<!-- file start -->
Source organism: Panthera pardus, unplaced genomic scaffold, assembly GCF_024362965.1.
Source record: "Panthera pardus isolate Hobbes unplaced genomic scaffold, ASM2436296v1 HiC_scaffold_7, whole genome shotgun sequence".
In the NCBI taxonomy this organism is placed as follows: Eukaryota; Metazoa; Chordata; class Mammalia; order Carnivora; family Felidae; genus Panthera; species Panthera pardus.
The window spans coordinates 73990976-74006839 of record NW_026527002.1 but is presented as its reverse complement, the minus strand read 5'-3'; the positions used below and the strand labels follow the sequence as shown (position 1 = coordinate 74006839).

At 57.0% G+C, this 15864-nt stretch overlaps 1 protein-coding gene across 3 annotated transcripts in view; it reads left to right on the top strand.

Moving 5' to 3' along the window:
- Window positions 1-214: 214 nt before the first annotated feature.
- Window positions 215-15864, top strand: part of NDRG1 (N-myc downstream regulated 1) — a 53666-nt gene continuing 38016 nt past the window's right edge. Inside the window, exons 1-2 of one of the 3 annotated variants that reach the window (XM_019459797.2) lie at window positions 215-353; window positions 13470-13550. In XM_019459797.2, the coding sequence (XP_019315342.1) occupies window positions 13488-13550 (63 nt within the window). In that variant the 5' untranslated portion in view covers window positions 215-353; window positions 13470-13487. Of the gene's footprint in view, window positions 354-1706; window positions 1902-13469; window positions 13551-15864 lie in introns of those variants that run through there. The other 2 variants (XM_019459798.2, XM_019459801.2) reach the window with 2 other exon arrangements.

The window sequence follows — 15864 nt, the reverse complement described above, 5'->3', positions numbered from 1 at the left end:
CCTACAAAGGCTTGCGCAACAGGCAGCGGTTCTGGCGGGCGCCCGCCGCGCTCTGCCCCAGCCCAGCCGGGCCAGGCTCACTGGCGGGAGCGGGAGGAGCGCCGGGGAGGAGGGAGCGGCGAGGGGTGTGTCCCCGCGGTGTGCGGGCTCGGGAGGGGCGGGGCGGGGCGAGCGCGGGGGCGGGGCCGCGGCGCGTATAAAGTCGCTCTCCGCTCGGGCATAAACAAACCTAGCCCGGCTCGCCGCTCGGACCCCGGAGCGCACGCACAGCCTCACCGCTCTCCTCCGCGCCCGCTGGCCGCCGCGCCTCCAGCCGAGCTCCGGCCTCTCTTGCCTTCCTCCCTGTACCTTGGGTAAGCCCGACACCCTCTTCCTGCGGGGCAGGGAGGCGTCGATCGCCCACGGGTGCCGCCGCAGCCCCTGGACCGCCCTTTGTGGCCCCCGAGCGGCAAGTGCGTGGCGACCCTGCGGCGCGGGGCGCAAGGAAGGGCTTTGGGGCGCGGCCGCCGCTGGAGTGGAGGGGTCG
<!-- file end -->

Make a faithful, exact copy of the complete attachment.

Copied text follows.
Source organism: Panthera pardus, unplaced genomic scaffold, assembly GCF_024362965.1.
Source record: "Panthera pardus isolate Hobbes unplaced genomic scaffold, ASM2436296v1 HiC_scaffold_7, whole genome shotgun sequence".
In the NCBI taxonomy this organism is placed as follows: Eukaryota; Metazoa; Chordata; class Mammalia; order Carnivora; family Felidae; genus Panthera; species Panthera pardus.
The window spans coordinates 73990976-74006839 of record NW_026527002.1 but is presented as its reverse complement, the minus strand read 5'-3'; the positions used below and the strand labels follow the sequence as shown (position 1 = coordinate 74006839).

At 57.0% G+C, this 15864-nt stretch overlaps 1 protein-coding gene across 3 annotated transcripts in view; it reads left to right on the top strand.

Moving 5' to 3' along the window:
- Window positions 1-214: 214 nt before the first annotated feature.
- Window positions 215-15864, top strand: part of NDRG1 (N-myc downstream regulated 1) — a 53666-nt gene continuing 38016 nt past the window's right edge. Inside the window, exons 1-2 of one of the 3 annotated variants that reach the window (XM_019459797.2) lie at window positions 215-353; window positions 13470-13550. In XM_019459797.2, the coding sequence (XP_019315342.1) occupies window positions 13488-13550 (63 nt within the window). In that variant the 5' untranslated portion in view covers window positions 215-353; window positions 13470-13487. Of the gene's footprint in view, window positions 354-1706; window positions 1902-13469; window positions 13551-15864 lie in introns of those variants that run through there. The other 2 variants (XM_019459798.2, XM_019459801.2) reach the window with 2 other exon arrangements.

The window sequence follows — 15864 nt, the reverse complement described above, 5'->3', positions numbered from 1 at the left end:
CCTACAAAGGCTTGCGCAACAGGCAGCGGTTCTGGCGGGCGCCCGCCGCGCTCTGCCCCAGCCCAGCCGGGCCAGGCTCACTGGCGGGAGCGGGAGGAGCGCCGGGGAGGAGGGAGCGGCGAGGGGTGTGTCCCCGCGGTGTGCGGGCTCGGGAGGGGCGGGGCGGGGCGAGCGCGGGGGCGGGGCCGCGGCGCGTATAAAGTCGCTCTCCGCTCGGGCATAAACAAACCTAGCCCGGCTCGCCGCTCGGACCCCGGAGCGCACGCACAGCCTCACCGCTCTCCTCCGCGCCCGCTGGCCGCCGCGCCTCCAGCCGAGCTCCGGCCTCTCTTGCCTTCCTCCCTGTACCTTGGGTAAGCCCGACACCCTCTTCCTGCGGGGCAGGGAGGCGTCGATCGCCCACGGGTGCCGCCGCAGCCCCTGGACCGCCCTTTGTGGCCCCCGAGCGGCAAGTGCGTGGCGACCCTGCGGCGCGGGGCGCAAGGAAGGGCTTTGGGGCGCGGCCGCCGCTGGAGTGGAGGGGTCG